Computers and Technology

The menace of ransomware and enterprise NAS storage

As ransomware continues to evolve, it has become a more dangerous force. Sophisticated malware and targeted attacks have led to an increase in the number of infections and the damage caused by them.

Till now, ransomware was primarily associated with individual PCs and laptops. However, cybercriminals are now targeting NAS storage devices as well. This is because NAS devices store sensitive data on a large scale, making them lucrative targets for malicious payloads like ransomware.

What is ransomware?

Ransomware is a malicious software that blocks access to data or requires users to pay a ransom amount for the decryption key. They can infect systems through downloads, phishing emails, and other similar tactics. Most of these malicious payloads target NAS devices by taking advantage of vulnerabilities in their firmware and software, which is why we always recommend updating your Network Attached Storage  device to receive the latest security patches.

NAS drives are becoming a target for cybercriminals

Today’s entry level NAS devices are essentially small file server computers with two to eight or so drive bays. They store and serve files just like the larger servers’ IT pros normally use, but they do it at a lower price, making them attractive to smaller businesses. However, ,any enterprise NAS devices typically run embedded operating systems, and many users choose not to install any protection mechanisms. This is because they believe that the devices are too small or too different to have ransomware attacks.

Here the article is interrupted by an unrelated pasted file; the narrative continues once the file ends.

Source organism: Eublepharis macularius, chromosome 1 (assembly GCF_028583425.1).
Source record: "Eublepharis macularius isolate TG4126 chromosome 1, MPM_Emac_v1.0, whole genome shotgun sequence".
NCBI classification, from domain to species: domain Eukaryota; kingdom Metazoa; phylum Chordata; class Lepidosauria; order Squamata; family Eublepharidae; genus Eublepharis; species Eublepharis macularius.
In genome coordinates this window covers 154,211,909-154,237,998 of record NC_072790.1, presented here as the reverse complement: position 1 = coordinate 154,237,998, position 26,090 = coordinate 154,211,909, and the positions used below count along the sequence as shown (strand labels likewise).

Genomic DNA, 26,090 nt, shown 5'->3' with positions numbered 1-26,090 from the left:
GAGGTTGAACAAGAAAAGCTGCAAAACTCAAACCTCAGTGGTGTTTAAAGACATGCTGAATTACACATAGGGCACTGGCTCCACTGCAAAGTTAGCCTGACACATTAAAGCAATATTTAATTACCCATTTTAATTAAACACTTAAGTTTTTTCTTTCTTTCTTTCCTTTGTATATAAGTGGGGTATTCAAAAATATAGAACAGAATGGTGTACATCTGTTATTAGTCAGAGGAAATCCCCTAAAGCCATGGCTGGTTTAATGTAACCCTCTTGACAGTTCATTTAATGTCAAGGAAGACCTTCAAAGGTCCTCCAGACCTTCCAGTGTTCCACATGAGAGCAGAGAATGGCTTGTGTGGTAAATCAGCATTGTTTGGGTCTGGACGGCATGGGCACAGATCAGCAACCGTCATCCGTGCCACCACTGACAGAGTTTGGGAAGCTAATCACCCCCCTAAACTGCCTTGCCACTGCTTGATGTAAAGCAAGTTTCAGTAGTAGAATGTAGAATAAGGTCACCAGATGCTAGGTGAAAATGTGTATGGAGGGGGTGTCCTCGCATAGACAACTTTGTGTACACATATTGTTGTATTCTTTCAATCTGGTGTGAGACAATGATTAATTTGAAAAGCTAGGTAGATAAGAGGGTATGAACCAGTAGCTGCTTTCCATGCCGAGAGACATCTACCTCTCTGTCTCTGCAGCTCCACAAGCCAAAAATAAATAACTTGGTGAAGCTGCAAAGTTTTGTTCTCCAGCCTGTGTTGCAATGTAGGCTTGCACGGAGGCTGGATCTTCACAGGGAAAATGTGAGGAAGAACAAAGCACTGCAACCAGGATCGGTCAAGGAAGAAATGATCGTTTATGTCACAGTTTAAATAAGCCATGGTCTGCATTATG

However, as ransomware has become more prevalent and sophisticated, IT security professionals need to re-evaluate their strategy for protecting data on their enterprise NAS devices. It has become more of a serious problem in the last few years.

In September 2016, the FBI warned that cyber-criminals had created a variant of the Cryptowall ransomware, designed to attack NAS devices. The new version of the malware works by scanning the web for vulnerable systems using an open Telnet port and then attempting to guess the default password to access them.

The FBI commented: “These devices can be prime targets for ransomware attacks because they are rarely updated with security patches and do not include anti-malware or other protection measures.”

However, some of the best NAS systems out there are staying way ahead of others. StoneFly’s super scaleout systems have built-in ransomware support that lets you stay clear of any kind of malware.

Treat it as a data breach.

On one hand, ransomware might seem like a breach of your security. But if you look at the way ransomware works, it’s actually a breach of your data protection protocol. For example, let’s take an attack that occurred back in March 2017 where a hospital in Kentucky had to pay $28000 to gain access to their medical records and patient information.

The attackers didn’t physically break into the hospital and steal data off the servers. Instead, fFthey used a known vulnerability to gain access. This means that there was no physical security breach. The IT staff at this hospital failed its mission—protecting their patients from these types of attacks by preventing privileged users from installing software and doing things they weren’t supposed to do. You could say that an insider threat caused this attack.

So treat ransomware as if it were any other data breach and make sure your business stays secure from this malicious menace.

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